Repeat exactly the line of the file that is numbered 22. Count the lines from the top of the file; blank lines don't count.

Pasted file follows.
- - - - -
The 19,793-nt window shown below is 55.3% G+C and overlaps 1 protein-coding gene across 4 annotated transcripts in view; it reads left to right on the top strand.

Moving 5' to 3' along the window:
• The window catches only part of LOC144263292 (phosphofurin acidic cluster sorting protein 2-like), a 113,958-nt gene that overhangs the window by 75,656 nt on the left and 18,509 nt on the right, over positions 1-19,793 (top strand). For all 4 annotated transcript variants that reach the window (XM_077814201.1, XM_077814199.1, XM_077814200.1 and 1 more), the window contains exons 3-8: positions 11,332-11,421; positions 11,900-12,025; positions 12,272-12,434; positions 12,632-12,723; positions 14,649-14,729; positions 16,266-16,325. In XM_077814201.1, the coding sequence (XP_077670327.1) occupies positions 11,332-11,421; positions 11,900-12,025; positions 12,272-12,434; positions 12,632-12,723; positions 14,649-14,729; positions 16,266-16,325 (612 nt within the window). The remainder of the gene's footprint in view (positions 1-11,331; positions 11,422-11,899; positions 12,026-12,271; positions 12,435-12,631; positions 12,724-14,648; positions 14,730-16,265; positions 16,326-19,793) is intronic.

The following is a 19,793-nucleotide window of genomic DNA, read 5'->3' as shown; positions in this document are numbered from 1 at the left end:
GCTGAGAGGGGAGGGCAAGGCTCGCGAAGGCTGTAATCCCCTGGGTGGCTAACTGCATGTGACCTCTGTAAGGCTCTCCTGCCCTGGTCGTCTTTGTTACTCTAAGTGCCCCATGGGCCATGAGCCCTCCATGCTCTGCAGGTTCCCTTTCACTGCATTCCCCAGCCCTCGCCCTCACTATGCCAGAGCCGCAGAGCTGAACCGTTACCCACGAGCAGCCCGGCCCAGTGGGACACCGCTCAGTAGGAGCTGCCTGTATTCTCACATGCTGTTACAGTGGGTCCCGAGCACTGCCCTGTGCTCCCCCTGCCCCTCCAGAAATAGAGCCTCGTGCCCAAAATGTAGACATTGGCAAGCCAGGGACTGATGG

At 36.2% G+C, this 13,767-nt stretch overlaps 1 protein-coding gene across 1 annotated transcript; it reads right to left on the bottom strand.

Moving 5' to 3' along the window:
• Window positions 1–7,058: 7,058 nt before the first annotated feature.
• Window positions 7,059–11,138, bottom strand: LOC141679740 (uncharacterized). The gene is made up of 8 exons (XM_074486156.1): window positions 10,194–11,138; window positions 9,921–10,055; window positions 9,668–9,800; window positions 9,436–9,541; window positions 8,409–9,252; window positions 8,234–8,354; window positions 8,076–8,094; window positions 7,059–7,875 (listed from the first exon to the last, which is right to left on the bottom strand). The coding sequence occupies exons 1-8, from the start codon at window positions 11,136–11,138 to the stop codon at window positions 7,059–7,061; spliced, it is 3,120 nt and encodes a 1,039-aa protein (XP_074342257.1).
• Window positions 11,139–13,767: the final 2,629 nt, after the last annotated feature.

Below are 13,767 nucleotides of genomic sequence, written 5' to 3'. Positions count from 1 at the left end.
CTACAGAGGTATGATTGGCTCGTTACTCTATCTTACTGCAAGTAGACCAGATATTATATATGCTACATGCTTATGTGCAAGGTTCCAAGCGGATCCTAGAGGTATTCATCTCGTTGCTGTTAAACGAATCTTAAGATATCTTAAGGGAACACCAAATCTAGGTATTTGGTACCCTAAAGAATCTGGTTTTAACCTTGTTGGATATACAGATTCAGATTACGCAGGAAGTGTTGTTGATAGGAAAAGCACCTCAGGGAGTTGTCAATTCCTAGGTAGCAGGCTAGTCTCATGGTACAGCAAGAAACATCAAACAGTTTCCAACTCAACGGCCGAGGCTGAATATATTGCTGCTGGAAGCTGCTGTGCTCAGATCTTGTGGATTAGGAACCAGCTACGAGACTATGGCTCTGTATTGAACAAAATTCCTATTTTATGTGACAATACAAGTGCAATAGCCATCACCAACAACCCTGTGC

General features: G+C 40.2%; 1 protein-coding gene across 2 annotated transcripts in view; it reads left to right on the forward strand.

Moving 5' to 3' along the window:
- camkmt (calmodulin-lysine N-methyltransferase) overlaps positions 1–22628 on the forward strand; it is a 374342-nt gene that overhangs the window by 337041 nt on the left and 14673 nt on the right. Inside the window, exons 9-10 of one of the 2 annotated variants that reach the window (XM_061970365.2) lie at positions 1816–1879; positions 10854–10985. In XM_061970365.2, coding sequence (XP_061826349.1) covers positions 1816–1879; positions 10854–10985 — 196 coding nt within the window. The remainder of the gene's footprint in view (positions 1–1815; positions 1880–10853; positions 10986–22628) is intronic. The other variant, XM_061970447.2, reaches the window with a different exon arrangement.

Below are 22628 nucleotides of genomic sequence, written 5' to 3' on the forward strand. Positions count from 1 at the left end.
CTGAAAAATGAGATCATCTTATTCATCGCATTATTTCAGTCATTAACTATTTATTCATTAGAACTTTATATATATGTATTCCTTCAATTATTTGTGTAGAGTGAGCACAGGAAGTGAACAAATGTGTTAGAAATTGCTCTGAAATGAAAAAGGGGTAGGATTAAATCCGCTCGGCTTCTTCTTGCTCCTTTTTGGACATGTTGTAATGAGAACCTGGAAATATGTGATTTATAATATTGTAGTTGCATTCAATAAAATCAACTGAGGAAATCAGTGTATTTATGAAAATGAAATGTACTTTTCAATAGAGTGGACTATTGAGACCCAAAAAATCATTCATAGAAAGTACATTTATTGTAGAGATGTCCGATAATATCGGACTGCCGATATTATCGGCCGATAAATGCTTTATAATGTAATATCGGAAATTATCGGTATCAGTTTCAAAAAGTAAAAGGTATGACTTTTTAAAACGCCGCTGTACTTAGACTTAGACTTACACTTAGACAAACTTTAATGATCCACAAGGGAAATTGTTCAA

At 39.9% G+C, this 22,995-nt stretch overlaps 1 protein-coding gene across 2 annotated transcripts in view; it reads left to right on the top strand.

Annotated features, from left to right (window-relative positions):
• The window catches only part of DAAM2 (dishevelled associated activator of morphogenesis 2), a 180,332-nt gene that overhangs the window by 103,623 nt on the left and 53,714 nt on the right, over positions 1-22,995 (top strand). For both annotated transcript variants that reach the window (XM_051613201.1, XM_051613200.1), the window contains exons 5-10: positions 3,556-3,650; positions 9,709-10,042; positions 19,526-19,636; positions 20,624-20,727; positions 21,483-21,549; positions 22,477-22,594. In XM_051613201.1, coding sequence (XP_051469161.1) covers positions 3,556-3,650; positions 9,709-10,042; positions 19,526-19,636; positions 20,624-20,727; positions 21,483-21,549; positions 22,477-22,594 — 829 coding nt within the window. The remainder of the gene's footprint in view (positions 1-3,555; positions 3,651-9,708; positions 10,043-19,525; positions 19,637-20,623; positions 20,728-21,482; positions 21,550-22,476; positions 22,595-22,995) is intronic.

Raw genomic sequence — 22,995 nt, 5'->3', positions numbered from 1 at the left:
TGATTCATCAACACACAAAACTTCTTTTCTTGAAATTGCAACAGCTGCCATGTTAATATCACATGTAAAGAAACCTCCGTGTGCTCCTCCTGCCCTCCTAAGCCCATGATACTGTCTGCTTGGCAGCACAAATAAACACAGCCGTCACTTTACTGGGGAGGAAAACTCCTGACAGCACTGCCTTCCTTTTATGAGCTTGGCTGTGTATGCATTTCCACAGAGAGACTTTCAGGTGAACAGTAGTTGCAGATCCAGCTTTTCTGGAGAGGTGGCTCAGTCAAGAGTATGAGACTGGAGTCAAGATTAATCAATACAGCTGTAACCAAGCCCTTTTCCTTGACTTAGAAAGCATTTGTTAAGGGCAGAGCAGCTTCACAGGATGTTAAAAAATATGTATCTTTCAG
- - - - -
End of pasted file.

TGATTCATCAACACACAAAACTTCTTTTCTTGAAATTGCAACAGCTGCCATGTTAATATCACATGTAAAGAAACCTCCGTGTGCTCCTCCTGCCCTCCTAAGCCCATGATACTGTCTGCTTGGCAGCACAAATAAACACAGCCGTCACTTTACTGGGGAGGAAAACTCCTGACAGCACTGCCTTCCTTTTATGAGCTTGGCTGTGTATGCATTTCCACAGAGAGACTTTCAGGTGAACAGTAGTTGCAGATCCAGCTTTTCTGGAGAGGTGGCTCAGTCAAGAGTATGAGACTGGAGTCAAGATTAATCAATACAGCTGTAACCAAGCCCTTTTCCTTGACTTAGAAAGCATTTGTTAAGGGCAGAGCAGCTTCACAGGATGTTAAAAAATATGTATCTTTCAG